Objective: To examine the relationship between measures of hospital safety climate and hospital performance on selected Patient Safety Indicators (PSIs).
Data sources: Primary data from a 2004 survey of hospital personnel. Secondary data from the 2005 Medicare Provider Analysis and Review File and 2004 American Hospital Association's Annual Survey of Hospitals.
Study design: A cross-sectional study of 91 hospitals.
Data collection: Negative binomial regressions used an unweighted, risk-adjusted PSI composite as dependent variable and safety climate scores and controls as independent variables. Some specifications included interpersonal, work unit, and organizational safety climate dimensions. Others included separate measures for senior managers and frontline personnel's safety climate perceptions.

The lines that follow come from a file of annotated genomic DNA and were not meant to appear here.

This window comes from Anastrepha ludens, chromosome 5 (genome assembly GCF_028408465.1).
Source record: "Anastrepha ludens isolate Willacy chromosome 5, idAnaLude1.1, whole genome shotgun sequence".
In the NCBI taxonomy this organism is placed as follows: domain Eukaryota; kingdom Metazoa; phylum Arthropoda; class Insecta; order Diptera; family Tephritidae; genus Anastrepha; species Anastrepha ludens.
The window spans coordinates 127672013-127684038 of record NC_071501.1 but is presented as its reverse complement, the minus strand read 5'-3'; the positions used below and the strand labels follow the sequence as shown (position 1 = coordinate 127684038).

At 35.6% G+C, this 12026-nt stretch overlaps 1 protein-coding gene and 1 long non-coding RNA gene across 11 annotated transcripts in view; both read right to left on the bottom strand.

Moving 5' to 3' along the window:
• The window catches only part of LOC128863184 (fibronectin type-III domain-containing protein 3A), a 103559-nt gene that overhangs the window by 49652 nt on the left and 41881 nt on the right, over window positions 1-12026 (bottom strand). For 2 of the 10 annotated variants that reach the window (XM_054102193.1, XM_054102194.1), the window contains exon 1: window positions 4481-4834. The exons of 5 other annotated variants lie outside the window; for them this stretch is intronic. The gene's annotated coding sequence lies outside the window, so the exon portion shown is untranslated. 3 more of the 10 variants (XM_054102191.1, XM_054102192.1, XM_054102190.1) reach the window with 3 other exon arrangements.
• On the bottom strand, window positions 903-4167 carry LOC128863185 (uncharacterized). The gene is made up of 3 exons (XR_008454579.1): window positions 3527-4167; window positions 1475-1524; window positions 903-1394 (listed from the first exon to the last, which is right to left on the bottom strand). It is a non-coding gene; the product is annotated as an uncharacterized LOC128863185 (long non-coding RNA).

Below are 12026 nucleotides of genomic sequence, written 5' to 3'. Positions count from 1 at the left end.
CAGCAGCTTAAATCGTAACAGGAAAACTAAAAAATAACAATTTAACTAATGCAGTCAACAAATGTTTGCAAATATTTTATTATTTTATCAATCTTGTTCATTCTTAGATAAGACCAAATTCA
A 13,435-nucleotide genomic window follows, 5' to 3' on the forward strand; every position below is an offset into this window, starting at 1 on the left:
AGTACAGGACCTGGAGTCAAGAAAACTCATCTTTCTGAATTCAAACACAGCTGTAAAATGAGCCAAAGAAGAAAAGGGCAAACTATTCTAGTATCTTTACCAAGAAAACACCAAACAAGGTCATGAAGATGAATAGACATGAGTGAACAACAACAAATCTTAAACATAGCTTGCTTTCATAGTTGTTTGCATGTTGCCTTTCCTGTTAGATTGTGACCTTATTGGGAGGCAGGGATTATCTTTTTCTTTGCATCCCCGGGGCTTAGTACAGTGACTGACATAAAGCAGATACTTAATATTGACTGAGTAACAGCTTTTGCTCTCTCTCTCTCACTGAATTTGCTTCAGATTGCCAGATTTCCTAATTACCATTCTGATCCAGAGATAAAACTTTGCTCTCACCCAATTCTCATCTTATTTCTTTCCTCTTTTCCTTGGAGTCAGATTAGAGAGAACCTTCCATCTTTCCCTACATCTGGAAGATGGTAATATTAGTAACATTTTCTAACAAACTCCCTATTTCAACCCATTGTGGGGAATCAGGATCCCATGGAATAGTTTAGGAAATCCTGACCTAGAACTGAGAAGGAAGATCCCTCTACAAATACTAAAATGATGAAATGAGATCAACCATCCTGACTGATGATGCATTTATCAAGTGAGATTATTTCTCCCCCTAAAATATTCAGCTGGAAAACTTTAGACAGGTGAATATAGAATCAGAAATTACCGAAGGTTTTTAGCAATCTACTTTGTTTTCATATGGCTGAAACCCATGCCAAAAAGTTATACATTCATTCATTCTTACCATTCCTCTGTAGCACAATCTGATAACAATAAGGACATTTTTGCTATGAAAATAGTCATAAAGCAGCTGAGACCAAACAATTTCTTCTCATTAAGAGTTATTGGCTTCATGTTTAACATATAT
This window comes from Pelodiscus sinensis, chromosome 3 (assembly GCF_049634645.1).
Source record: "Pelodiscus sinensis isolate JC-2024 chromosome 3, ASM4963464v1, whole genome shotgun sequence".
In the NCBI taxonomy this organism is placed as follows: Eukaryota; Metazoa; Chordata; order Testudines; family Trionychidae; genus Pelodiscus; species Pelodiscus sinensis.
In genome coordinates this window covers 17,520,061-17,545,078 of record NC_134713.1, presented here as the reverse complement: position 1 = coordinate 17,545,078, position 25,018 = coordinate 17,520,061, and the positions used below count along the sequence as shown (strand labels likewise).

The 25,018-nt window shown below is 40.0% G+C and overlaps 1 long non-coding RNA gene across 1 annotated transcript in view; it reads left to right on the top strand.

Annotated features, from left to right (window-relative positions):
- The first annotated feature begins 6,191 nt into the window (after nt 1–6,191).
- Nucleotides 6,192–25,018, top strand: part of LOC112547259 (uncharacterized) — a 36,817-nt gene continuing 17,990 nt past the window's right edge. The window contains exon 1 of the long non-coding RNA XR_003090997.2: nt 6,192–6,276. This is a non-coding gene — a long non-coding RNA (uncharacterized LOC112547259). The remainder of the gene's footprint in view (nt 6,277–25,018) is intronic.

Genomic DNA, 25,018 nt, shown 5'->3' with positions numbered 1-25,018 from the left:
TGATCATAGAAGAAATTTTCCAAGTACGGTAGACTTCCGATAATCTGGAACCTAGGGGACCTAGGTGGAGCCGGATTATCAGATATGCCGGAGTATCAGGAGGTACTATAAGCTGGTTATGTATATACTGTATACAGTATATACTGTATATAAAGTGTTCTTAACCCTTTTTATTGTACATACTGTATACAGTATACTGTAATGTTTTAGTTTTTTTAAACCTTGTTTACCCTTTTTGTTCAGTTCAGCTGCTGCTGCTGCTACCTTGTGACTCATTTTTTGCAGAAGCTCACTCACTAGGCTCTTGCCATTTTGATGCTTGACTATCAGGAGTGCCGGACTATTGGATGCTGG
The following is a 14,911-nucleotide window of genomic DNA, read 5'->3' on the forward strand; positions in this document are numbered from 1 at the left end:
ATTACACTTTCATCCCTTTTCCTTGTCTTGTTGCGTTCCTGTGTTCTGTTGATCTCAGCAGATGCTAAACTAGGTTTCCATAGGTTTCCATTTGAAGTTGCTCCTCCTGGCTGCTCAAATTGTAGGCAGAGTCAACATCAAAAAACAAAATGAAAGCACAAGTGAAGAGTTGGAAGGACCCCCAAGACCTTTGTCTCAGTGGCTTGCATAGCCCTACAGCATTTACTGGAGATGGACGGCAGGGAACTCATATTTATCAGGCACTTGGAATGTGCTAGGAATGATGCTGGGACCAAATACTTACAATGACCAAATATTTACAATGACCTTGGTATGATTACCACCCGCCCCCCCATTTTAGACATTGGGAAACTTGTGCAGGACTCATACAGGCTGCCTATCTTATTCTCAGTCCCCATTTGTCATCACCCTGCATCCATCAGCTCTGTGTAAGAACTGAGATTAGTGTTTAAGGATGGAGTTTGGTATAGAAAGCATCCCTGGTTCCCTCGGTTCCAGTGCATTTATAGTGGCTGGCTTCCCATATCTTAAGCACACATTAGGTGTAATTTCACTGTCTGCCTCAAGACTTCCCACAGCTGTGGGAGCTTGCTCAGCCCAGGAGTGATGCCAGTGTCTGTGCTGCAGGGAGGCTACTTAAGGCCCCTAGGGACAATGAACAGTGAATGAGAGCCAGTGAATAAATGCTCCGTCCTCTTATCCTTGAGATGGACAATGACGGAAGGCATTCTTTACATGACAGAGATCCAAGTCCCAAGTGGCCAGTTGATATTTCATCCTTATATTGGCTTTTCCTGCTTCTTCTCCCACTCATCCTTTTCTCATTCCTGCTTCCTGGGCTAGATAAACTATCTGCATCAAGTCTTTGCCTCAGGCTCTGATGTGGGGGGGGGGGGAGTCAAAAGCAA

Principal findings: Hospitals with better safety climate overall had lower relative incidence of PSIs, as did hospitals with better scores on safety climate dimensions measuring interpersonal beliefs regarding shame and blame. Frontline personnel's perceptions of better safety climate predicted lower risk of experiencing PSIs, but senior manager perceptions did not.
Conclusions: The results link hospital safety climate to indicators of potential safety events. Some aspects of safety climate are more closely related to safety events than others. Perceptions about safety climate among some groups, such as frontline staff, are more closely related than perceptions in other groups.